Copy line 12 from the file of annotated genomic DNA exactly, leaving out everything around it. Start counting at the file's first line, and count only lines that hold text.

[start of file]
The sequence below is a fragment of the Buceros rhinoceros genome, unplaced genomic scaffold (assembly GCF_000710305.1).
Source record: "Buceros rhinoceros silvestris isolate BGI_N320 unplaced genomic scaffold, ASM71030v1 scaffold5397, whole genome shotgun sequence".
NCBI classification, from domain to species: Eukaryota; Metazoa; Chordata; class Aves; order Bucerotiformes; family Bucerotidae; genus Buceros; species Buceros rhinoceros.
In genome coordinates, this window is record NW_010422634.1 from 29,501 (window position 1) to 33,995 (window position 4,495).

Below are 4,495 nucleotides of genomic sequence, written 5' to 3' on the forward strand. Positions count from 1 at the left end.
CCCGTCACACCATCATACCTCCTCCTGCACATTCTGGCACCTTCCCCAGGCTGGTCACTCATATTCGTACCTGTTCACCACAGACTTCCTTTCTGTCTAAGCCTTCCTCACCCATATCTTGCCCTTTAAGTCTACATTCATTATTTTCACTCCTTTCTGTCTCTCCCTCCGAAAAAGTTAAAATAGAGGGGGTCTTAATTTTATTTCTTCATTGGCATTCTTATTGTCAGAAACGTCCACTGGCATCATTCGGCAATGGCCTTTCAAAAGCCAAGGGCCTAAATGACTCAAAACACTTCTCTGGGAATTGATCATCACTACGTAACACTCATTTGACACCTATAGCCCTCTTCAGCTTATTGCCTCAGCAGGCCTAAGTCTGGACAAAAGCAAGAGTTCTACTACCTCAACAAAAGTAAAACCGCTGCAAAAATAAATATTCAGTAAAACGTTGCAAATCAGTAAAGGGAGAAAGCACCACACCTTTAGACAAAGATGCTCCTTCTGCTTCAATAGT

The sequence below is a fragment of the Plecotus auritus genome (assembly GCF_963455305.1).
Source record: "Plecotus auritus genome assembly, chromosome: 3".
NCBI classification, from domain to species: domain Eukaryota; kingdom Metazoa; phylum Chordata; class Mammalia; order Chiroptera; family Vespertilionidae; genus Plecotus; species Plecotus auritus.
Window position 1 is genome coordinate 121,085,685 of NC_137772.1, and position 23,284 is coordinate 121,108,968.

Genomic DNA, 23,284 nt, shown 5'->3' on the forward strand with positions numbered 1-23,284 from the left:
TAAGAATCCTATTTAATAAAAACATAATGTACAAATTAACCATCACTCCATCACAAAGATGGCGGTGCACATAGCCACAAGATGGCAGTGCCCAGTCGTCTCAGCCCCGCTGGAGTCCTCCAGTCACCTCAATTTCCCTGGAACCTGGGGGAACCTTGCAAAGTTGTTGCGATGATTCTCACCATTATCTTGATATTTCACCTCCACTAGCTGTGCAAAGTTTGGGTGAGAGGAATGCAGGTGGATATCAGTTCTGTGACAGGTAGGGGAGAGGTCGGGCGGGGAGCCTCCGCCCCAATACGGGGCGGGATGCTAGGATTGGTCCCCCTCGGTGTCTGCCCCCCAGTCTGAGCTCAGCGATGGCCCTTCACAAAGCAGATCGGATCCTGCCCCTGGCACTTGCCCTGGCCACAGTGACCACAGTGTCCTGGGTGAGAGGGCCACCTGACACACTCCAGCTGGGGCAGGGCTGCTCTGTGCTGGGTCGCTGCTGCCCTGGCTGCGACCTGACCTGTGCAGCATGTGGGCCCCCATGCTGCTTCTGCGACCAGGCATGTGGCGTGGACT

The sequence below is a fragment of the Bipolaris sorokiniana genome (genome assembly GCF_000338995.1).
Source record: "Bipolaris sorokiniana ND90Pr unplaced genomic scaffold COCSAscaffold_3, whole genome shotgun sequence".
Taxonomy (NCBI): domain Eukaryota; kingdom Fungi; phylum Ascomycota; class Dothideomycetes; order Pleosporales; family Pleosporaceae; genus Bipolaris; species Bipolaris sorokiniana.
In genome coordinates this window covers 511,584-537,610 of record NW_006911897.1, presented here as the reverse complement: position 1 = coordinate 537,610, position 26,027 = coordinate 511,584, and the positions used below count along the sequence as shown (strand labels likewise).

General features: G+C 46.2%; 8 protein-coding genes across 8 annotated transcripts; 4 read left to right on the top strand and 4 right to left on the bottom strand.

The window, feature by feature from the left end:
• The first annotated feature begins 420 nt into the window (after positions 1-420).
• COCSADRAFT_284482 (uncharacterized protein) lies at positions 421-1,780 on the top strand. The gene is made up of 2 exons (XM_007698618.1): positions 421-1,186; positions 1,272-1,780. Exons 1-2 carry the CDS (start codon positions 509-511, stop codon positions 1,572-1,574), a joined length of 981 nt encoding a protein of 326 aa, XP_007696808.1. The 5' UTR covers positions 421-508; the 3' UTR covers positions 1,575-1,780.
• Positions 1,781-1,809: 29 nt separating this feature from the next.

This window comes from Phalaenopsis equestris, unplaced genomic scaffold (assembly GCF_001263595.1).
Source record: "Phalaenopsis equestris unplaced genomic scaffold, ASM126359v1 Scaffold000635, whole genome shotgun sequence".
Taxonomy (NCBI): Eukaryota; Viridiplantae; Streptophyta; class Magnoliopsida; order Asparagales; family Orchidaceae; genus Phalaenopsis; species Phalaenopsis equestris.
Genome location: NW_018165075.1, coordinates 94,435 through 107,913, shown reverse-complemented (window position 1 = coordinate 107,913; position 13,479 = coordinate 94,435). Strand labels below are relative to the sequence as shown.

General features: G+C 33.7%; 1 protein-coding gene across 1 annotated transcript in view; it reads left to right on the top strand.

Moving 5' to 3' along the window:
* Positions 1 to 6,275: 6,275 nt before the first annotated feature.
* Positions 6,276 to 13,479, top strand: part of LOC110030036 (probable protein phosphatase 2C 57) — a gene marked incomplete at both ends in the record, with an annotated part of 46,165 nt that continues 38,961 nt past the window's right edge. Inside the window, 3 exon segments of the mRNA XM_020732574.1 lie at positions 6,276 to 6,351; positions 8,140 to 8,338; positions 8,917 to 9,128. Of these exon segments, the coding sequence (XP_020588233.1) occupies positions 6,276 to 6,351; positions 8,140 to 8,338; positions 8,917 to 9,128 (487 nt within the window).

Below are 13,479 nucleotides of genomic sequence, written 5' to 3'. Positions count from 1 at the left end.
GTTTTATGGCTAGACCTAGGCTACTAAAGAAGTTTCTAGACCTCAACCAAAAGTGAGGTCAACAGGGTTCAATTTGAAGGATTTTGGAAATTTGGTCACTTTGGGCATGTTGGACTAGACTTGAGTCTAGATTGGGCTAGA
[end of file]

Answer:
TAAGAATCCTATTTAATAAAAACATAATGTACAAATTAACCATCACTCCATCACAAAGATGGCGGTGCACATAGCCACAAGATGGCAGTGCCCAGTCGTCTCAGCCCCGCTGGAGTCCTCCAGTCACCTCAATTTCCCTGGAACCTGGGGGAACCTTGCAAAGTTGTTGCGATGATTCTCACCATTATCTTGATATTTCACCTCCACTAGCTGTGCAAAGTTTGGGTGAGAGGAATGCAGGTGGATATCAGTTCTGTGACAGGTAGGGGAGAGGTCGGGCGGGGAGCCTCCGCCCCAATACGGGGCGGGATGCTAGGATTGGTCCCCCTCGGTGTCTGCCCCCCAGTCTGAGCTCAGCGATGGCCCTTCACAAAGCAGATCGGATCCTGCCCCTGGCACTTGCCCTGGCCACAGTGACCACAGTGTCCTGGGTGAGAGGGCCACCTGACACACTCCAGCTGGGGCAGGGCTGCTCTGTGCTGGGTCGCTGCTGCCCTGGCTGCGACCTGACCTGTGCAGCATGTGGGCCCCCATGCTGCTTCTGCGACCAGGCATGTGGCGTGGACT